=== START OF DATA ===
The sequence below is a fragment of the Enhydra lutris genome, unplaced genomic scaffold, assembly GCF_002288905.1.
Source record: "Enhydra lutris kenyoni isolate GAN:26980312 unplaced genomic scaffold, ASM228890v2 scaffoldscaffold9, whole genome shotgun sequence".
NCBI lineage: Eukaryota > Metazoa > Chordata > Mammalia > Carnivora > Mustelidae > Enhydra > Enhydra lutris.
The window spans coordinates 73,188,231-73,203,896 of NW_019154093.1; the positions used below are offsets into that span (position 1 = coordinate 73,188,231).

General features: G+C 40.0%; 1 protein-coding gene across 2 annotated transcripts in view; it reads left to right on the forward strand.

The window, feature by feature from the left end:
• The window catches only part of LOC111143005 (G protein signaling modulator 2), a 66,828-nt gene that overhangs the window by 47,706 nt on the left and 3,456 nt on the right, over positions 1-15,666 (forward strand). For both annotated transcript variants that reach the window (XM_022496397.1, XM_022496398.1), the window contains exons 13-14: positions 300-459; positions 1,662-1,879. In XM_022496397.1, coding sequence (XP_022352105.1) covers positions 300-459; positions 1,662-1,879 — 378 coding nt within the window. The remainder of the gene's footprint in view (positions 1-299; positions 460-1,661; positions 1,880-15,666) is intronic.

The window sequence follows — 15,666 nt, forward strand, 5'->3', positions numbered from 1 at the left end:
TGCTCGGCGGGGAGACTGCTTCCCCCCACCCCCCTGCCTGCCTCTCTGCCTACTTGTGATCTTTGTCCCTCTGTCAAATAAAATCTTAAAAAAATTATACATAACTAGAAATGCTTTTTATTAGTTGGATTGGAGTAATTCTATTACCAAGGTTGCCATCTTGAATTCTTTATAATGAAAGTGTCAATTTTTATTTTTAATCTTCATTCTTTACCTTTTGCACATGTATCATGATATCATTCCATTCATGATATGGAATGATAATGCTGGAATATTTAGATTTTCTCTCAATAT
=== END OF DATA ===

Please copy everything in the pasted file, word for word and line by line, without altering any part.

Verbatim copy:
The sequence below is a fragment of the Enhydra lutris genome, unplaced genomic scaffold, assembly GCF_002288905.1.
Source record: "Enhydra lutris kenyoni isolate GAN:26980312 unplaced genomic scaffold, ASM228890v2 scaffoldscaffold9, whole genome shotgun sequence".
NCBI lineage: Eukaryota > Metazoa > Chordata > Mammalia > Carnivora > Mustelidae > Enhydra > Enhydra lutris.
The window spans coordinates 73,188,231-73,203,896 of NW_019154093.1; the positions used below are offsets into that span (position 1 = coordinate 73,188,231).

General features: G+C 40.0%; 1 protein-coding gene across 2 annotated transcripts in view; it reads left to right on the forward strand.

The window, feature by feature from the left end:
• The window catches only part of LOC111143005 (G protein signaling modulator 2), a 66,828-nt gene that overhangs the window by 47,706 nt on the left and 3,456 nt on the right, over positions 1-15,666 (forward strand). For both annotated transcript variants that reach the window (XM_022496397.1, XM_022496398.1), the window contains exons 13-14: positions 300-459; positions 1,662-1,879. In XM_022496397.1, coding sequence (XP_022352105.1) covers positions 300-459; positions 1,662-1,879 — 378 coding nt within the window. The remainder of the gene's footprint in view (positions 1-299; positions 460-1,661; positions 1,880-15,666) is intronic.

The window sequence follows — 15,666 nt, forward strand, 5'->3', positions numbered from 1 at the left end:
TGCTCGGCGGGGAGACTGCTTCCCCCCACCCCCCTGCCTGCCTCTCTGCCTACTTGTGATCTTTGTCCCTCTGTCAAATAAAATCTTAAAAAAATTATACATAACTAGAAATGCTTTTTATTAGTTGGATTGGAGTAATTCTATTACCAAGGTTGCCATCTTGAATTCTTTATAATGAAAGTGTCAATTTTTATTTTTAATCTTCATTCTTTACCTTTTGCACATGTATCATGATATCATTCCATTCATGATATGGAATGATAATGCTGGAATATTTAGATTTTCTCTCAATAT